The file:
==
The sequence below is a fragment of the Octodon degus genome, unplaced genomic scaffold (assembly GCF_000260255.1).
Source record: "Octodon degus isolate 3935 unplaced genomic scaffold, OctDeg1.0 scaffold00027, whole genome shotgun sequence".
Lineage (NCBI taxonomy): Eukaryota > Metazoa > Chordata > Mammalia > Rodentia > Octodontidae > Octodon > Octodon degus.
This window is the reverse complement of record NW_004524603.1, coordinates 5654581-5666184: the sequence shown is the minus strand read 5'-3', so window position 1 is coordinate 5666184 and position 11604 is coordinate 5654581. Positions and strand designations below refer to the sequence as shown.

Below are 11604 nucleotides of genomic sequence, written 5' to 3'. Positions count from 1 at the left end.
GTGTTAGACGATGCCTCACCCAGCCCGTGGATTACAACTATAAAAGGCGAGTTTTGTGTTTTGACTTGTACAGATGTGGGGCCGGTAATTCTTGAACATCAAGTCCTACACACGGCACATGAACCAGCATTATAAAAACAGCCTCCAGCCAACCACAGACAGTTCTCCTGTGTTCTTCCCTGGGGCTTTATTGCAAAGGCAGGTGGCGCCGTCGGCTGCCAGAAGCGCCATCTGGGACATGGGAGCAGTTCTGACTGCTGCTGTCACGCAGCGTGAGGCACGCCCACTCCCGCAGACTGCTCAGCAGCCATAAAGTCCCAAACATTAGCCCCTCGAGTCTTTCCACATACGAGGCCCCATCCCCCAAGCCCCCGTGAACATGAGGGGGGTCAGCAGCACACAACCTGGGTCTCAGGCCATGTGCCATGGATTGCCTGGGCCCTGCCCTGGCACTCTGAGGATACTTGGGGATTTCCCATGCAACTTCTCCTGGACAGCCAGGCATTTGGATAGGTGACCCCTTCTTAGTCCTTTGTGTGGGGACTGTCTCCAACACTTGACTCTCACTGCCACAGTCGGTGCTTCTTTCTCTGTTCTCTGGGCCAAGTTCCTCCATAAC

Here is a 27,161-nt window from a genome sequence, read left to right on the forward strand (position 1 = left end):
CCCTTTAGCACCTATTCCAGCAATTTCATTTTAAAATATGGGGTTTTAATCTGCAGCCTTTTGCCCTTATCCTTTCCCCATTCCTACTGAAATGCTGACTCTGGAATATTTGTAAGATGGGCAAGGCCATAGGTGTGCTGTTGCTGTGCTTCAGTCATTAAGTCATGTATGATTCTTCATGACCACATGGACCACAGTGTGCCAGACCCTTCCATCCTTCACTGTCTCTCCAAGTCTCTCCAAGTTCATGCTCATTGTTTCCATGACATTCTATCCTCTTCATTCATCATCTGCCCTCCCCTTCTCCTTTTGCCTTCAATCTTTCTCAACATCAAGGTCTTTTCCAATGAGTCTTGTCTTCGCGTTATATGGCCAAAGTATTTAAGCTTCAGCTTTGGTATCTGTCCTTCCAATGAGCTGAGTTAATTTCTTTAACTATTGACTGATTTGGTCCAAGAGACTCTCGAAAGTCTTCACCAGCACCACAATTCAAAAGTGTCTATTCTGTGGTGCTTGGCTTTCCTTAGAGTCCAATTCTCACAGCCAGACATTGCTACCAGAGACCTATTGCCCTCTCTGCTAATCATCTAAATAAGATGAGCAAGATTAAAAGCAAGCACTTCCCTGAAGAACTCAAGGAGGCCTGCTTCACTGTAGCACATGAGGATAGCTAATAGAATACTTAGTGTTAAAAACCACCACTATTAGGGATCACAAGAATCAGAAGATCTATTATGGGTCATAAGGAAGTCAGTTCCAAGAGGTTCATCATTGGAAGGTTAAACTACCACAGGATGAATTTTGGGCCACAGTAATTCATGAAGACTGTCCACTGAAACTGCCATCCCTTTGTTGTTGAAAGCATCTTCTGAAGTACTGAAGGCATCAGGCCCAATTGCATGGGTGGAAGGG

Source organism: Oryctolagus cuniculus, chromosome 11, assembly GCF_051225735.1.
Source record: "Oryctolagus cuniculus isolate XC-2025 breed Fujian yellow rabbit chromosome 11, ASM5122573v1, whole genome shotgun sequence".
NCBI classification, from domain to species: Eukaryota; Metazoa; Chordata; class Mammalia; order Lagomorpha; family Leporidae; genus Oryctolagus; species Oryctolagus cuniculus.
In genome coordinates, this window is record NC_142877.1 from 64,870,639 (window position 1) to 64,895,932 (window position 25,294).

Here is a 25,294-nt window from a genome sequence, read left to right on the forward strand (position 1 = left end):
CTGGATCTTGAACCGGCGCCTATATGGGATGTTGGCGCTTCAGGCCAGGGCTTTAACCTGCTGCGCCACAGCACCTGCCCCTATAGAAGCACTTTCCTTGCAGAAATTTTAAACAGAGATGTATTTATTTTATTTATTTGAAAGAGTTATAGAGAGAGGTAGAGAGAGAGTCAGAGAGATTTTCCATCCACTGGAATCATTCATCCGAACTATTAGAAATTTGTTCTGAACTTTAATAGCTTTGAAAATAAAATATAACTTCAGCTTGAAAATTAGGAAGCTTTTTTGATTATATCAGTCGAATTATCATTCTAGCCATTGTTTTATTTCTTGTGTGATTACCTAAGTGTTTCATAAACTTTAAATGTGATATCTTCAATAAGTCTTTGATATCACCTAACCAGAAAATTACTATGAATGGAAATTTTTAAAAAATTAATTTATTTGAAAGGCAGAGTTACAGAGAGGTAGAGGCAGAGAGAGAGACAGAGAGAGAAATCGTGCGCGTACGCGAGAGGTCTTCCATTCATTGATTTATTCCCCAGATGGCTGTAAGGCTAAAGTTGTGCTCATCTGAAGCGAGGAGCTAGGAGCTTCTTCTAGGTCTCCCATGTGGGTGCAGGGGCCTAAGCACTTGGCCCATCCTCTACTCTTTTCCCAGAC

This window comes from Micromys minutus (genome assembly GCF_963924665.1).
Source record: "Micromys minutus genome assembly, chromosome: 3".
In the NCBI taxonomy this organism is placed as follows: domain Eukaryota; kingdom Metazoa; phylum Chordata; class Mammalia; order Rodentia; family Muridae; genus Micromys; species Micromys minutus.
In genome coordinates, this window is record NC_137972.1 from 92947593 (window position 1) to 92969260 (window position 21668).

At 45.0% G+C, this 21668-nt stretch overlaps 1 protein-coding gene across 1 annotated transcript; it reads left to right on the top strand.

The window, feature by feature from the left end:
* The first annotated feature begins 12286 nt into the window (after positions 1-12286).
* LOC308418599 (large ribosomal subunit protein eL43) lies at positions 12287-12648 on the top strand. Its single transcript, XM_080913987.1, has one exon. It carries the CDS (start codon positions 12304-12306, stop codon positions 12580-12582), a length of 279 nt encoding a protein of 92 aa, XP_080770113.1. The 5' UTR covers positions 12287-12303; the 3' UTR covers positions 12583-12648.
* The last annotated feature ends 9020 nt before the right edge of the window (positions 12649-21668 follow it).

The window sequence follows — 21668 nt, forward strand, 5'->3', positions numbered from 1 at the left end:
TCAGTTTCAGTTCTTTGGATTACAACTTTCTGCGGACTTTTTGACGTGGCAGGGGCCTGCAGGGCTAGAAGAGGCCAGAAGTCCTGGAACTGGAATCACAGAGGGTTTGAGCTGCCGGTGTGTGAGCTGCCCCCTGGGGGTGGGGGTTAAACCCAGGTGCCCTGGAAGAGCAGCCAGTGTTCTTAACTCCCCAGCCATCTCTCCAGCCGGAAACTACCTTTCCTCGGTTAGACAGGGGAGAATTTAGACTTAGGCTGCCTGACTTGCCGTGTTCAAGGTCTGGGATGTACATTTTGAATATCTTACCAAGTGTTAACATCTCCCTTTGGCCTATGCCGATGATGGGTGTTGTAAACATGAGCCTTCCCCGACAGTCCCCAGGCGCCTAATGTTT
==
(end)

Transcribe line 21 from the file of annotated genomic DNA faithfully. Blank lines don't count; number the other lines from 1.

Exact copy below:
* The first annotated feature begins 12286 nt into the window (after positions 1-12286).